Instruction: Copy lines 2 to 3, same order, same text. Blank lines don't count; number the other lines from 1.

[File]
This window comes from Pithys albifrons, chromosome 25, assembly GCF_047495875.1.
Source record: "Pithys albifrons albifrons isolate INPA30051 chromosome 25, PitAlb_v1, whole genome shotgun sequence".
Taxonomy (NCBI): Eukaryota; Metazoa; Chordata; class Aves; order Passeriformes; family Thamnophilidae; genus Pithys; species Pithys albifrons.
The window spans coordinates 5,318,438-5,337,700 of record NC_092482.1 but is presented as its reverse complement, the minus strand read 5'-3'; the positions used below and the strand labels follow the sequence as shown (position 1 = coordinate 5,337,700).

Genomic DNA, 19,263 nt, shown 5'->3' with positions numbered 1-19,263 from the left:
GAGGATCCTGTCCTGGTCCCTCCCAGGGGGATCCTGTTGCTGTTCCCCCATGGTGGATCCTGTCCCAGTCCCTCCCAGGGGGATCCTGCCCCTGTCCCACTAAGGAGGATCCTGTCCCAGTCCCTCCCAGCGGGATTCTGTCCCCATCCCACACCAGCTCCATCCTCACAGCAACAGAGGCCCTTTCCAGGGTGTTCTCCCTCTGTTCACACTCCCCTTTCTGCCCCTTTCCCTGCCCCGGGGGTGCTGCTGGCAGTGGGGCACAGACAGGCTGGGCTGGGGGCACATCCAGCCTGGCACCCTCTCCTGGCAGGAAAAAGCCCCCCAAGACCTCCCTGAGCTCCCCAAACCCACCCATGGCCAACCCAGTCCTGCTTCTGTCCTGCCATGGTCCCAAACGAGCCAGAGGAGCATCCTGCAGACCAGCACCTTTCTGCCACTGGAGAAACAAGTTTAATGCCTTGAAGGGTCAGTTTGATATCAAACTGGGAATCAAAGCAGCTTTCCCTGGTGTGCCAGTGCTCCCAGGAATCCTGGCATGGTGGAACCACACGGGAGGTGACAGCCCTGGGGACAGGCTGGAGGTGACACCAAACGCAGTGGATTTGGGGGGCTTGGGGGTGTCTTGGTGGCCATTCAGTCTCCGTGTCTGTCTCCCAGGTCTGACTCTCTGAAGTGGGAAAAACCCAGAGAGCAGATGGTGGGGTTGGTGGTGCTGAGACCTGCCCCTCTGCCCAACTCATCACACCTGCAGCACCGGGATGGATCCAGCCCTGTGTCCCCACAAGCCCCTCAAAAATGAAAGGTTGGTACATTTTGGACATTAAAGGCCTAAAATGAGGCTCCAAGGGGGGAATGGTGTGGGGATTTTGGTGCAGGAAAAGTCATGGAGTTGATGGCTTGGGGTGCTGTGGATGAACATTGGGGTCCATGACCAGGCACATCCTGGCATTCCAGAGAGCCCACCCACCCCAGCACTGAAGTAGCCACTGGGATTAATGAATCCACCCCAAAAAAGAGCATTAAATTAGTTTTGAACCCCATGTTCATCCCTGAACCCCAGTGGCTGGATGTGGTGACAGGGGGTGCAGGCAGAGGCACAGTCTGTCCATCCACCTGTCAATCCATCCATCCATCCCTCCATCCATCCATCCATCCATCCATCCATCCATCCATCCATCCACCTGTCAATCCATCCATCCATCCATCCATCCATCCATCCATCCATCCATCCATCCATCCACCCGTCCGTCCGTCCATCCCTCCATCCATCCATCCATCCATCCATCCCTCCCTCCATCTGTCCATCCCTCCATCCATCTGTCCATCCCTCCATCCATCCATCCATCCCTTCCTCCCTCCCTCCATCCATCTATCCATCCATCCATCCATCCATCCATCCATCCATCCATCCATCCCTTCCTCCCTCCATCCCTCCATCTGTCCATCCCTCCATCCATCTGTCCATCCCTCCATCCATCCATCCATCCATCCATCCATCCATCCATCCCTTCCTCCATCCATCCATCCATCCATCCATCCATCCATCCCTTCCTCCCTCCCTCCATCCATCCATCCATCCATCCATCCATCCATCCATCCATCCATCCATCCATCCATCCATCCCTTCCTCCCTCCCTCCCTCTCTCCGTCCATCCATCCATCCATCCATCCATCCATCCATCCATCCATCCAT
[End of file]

Source record: "Pithys albifrons albifrons isolate INPA30051 chromosome 25, PitAlb_v1, whole genome shotgun sequence".
Taxonomy (NCBI): Eukaryota; Metazoa; Chordata; class Aves; order Passeriformes; family Thamnophilidae; genus Pithys; species Pithys albifrons.